Lots of cuts are caused by gloves that are too soft.

    Synthetic leather gloves don’t usually need to be broken in, but I’d still do a few rounds on the heavy bag just to be safe.

  4. I just bought a new pair of 12oz training golves (boxing) but when I try to wear it after wrapping my hands it’s literally impossible, I mean it’s so hard to get it in my hands and after I wear it …it’s cutting off my blood circulation and my wrists are paining too.
    What should I do ….?
    There is a little elastic band after the chip part
    That most probably holds the golves together
    And it’s the only thing that’s making the gloves tight
    So..should I cut those band?
    Pls let me know

    1. Unfortunately different sizes and brands of glove fit differently. It may be that another brand’s 12oz glove may have a looser fit. Or you may just need a higher glove weight, which would usually be roomier.

      But if you’ve already bought the gloves, I’m sure you just want to make them fit.

      If the gloves are comfortable without hand wraps on, then that would be okay for lighter sessions.

      You could also look into getting a shorter length pair of handwraps. Most full length hand wraps are 4.5m (180″) but you can get shorter ones around 2.5m (108″) which should take up a bit less space inside the glove.

      If it seems like the elastic band across the palm/wrist is the issue, then you could cut it off. They’re usually there to help the glove keep it’s shape over time and when worn, but they aren’t essential. If you don’t mind a little stitching then you could always replace it with your own, slightly looser elastic strap.

  5. I’ve bought some new twins gloves and my hand fits in them no problem but after hitting the bag for a good few rounds my knuckles are taking a beating, a friend has the same gloves and his are fine as they’ve been worn in but I really need this process to speed up as towards the end of the seesion my knuckles are hurting ?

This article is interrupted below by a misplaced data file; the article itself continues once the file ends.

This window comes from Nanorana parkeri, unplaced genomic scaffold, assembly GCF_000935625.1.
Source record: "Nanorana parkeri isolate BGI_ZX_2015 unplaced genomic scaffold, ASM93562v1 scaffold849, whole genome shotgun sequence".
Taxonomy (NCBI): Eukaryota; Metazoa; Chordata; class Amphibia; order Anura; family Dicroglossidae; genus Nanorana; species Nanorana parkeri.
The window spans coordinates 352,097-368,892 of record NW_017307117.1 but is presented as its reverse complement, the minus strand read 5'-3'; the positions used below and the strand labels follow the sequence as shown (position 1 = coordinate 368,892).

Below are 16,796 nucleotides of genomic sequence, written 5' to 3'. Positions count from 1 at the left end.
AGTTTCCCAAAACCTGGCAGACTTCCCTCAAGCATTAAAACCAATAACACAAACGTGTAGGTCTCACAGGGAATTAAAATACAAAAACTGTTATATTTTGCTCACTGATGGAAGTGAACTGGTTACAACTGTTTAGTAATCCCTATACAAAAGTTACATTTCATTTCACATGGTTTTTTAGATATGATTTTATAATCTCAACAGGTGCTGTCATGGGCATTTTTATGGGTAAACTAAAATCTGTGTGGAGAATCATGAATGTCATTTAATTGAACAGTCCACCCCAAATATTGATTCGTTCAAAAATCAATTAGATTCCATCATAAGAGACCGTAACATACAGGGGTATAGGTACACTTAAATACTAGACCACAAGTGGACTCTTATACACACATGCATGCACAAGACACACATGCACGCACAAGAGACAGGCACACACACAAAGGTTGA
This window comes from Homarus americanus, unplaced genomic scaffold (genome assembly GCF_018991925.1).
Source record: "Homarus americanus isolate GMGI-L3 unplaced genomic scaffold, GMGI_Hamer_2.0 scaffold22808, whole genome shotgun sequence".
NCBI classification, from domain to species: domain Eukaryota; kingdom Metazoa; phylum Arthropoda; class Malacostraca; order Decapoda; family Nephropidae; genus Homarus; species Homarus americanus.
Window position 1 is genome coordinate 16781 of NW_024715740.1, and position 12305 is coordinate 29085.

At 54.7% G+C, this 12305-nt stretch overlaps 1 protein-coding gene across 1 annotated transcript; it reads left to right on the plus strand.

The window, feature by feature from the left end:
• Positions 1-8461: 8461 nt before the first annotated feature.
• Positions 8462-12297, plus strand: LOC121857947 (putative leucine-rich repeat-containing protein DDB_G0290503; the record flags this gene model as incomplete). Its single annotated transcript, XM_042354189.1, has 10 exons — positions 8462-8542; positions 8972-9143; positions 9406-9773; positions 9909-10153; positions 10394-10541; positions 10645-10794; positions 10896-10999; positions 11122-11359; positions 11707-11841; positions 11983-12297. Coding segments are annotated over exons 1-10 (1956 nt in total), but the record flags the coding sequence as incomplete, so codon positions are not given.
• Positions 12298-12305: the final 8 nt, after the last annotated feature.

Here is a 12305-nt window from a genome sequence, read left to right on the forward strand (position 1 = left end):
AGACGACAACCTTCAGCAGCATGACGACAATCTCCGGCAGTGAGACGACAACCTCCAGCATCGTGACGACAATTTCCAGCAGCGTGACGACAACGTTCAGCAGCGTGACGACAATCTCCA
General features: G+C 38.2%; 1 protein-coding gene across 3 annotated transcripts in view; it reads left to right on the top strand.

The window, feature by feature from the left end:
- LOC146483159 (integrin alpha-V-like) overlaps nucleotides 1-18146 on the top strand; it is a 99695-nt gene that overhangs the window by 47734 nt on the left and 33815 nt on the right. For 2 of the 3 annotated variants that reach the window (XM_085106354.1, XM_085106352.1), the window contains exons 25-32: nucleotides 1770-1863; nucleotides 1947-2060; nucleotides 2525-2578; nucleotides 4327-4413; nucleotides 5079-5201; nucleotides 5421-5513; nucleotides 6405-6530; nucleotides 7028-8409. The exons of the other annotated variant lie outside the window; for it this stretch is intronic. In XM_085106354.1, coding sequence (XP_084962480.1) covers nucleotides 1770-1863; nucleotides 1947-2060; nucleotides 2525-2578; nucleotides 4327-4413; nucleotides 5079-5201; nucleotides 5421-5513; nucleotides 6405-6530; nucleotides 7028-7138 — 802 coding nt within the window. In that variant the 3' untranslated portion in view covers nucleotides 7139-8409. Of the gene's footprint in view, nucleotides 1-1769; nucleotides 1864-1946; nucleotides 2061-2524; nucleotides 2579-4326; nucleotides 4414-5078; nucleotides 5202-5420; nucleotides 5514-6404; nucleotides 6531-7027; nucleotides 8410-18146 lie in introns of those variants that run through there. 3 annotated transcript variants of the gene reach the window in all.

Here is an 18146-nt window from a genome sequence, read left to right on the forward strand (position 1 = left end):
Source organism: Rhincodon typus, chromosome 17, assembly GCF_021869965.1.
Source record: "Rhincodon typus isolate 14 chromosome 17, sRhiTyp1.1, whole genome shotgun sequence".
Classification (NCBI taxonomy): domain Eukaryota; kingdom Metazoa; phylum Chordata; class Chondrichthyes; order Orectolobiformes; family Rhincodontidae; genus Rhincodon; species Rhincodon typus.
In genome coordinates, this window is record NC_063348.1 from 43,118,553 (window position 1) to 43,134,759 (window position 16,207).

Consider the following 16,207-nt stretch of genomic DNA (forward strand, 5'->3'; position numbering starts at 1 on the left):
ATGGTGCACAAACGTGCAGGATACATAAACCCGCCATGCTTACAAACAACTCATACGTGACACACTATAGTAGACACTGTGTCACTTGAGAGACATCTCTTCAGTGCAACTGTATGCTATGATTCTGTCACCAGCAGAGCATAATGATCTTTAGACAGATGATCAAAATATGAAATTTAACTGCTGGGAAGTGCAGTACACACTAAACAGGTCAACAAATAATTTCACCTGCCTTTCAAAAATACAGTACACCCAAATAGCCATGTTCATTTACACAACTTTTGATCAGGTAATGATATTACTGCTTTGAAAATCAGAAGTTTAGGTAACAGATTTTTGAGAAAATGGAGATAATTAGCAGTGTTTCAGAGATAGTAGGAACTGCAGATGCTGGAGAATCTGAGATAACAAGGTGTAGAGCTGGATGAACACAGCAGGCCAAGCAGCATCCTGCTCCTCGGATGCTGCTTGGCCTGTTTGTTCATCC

1. That’s never a great feeling, but the points in this article should help. If you can, try and use them for shorter sessions. This might involve having a backup pair of gloves to switch to if you’re taking a class. The tip about moving and squeezing the glove is something you can do in between sessions.

      In the mean time, make sure you’re wrapping your hands properly, to make sure your knuckles are being supported and protected correctly. You’d be surprised the difference that different wrapping techniques can make.

  6. I recently purchased two new sets of gloves for heavy bag workouts. I returned both of them for refunds because the gloves made my right hand and thumb go numb after a few rounds. The first pair were Title world v2 bag gloves 16 oz.
    The second pair was Cleto Reyes extra padded 16 oz. training gloves. Both pairs were authentic as I bought them from authorized dealers. I did not want to be stuck with gloves that made my hand and thumb hurt and go numb. I just don’t know how long it takes to for the hand problems to stop. So now I trying two different gloves from Ringside.

    1. That doesn’t sound good at all. You should never be experiencing pain, but those aren’t exactly cheap gloves either.

      Are you wearing proper hand wraps, and checked you’re punching with correct form?
      If you’re still having issues we’d probably suggest trying to go lighter for a while and focusing on technique rather than speed or power, until the gloves hopefully soften up.

    2. I have an old pair of Ringside ultimate bag gloves that I can hit the heavy bag with no pain or thumb issues. The problem is i am trying to find a replacement as the padding is worn. The gloves fit great. I just can’t believe I can’t find find a pair that fit as good as my old gloves.